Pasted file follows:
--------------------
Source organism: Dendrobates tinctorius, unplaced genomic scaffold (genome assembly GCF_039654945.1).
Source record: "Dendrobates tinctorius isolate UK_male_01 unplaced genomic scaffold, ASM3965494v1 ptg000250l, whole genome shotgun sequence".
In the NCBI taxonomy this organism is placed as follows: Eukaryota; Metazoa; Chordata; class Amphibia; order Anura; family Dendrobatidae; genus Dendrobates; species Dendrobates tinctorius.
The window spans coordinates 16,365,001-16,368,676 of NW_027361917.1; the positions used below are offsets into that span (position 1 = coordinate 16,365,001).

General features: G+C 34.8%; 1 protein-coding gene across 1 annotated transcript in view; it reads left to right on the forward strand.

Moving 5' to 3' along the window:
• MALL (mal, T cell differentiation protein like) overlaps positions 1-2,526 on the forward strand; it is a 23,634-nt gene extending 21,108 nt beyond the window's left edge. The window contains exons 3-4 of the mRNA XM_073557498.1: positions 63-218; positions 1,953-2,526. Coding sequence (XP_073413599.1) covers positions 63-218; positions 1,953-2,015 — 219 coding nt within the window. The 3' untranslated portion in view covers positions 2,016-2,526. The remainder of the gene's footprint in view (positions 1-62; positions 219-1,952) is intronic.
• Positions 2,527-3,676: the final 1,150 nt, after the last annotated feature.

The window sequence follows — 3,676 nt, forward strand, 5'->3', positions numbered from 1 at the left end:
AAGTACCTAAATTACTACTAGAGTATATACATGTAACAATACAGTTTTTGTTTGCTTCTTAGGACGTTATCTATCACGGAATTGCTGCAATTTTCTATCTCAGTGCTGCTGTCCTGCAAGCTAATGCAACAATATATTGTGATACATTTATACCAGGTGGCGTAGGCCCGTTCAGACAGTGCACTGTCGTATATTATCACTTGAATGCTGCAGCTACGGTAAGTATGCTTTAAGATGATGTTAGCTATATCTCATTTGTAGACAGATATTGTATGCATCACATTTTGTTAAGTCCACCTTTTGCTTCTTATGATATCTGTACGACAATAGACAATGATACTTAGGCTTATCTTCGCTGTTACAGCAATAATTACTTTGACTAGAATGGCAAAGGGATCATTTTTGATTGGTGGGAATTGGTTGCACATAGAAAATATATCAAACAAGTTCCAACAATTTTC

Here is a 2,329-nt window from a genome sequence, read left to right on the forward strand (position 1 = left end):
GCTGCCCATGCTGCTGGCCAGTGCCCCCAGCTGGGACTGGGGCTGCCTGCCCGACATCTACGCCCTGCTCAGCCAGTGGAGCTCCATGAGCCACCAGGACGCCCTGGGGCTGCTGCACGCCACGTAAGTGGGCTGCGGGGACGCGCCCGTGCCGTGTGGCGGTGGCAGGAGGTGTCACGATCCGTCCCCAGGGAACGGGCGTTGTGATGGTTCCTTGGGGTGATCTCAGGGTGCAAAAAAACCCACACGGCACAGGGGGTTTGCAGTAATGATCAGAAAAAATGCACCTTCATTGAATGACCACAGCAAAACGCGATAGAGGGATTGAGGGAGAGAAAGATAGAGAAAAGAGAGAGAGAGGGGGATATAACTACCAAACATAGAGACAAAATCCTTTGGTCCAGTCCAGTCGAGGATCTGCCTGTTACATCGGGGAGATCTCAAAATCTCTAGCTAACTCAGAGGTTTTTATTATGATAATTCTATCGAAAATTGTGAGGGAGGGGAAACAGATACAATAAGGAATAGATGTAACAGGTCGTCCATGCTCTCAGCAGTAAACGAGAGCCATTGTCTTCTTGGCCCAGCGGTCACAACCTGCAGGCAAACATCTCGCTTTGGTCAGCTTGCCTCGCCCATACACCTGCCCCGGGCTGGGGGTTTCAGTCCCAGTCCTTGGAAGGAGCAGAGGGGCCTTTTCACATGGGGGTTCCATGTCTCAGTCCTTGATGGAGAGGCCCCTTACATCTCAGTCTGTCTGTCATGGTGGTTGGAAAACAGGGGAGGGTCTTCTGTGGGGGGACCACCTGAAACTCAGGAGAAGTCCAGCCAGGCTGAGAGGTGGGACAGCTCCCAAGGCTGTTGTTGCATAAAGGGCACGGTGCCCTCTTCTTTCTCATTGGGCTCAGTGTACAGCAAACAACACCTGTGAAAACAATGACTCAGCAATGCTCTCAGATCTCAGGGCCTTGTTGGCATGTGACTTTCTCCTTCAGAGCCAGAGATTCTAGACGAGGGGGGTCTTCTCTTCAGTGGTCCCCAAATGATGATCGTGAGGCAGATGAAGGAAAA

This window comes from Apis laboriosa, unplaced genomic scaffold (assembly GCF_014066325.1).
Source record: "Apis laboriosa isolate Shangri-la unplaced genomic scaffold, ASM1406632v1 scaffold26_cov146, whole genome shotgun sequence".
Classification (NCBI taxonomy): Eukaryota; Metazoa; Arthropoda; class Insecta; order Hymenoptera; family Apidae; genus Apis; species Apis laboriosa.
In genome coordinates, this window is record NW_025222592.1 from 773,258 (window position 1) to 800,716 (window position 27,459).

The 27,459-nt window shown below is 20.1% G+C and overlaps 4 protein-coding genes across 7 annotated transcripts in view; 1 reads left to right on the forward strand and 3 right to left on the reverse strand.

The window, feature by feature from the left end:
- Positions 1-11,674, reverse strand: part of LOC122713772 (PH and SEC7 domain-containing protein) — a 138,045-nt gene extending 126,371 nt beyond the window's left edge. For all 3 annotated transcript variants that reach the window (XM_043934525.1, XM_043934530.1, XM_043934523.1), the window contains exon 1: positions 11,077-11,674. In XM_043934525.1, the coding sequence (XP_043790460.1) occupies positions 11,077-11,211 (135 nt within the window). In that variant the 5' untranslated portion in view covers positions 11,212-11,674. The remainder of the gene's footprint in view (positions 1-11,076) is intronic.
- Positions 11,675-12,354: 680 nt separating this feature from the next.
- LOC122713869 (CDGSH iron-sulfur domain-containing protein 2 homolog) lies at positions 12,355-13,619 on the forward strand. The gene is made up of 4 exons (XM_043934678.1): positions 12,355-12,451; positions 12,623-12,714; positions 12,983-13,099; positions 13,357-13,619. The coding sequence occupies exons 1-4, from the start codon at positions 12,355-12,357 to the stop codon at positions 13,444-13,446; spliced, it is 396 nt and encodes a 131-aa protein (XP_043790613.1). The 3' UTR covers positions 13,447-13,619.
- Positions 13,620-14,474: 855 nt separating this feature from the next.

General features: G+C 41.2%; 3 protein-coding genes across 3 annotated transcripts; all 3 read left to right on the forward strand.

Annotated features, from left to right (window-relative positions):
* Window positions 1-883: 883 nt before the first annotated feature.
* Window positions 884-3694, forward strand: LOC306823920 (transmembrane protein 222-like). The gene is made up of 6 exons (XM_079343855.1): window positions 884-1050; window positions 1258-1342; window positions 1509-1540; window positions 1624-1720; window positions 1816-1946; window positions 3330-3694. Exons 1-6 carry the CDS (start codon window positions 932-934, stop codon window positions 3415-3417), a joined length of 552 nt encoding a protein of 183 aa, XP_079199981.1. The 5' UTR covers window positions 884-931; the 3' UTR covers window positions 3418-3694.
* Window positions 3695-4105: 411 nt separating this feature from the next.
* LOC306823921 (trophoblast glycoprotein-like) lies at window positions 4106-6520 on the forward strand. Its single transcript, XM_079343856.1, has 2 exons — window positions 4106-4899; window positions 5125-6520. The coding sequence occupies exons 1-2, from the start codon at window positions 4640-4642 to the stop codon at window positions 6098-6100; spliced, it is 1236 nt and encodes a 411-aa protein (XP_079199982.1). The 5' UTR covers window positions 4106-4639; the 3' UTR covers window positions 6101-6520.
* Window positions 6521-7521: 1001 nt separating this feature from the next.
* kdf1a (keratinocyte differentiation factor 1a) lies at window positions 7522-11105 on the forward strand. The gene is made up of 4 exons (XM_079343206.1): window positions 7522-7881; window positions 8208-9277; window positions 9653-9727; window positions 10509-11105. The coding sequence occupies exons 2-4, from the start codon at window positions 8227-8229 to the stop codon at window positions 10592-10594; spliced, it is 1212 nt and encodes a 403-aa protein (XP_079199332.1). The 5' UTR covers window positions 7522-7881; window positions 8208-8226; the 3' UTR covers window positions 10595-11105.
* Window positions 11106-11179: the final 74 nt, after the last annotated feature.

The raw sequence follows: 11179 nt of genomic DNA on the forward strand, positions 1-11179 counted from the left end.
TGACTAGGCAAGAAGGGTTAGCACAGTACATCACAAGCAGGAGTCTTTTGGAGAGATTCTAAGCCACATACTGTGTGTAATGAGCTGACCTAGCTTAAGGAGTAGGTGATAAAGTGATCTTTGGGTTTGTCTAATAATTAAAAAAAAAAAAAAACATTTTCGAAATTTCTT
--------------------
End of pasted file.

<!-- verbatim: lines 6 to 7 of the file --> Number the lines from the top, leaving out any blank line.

Moving 5' to 3' along the window:
• MALL (mal, T cell differentiation protein like) overlaps positions 1-2,526 on the forward strand; it is a 23,634-nt gene extending 21,108 nt beyond the window's left edge. The window contains exons 3-4 of the mRNA XM_073557498.1: positions 63-218; positions 1,953-2,526. Coding sequence (XP_073413599.1) covers positions 63-218; positions 1,953-2,015 — 219 coding nt within the window. The 3' untranslated portion in view covers positions 2,016-2,526. The remainder of the gene's footprint in view (positions 1-62; positions 219-1,952) is intronic.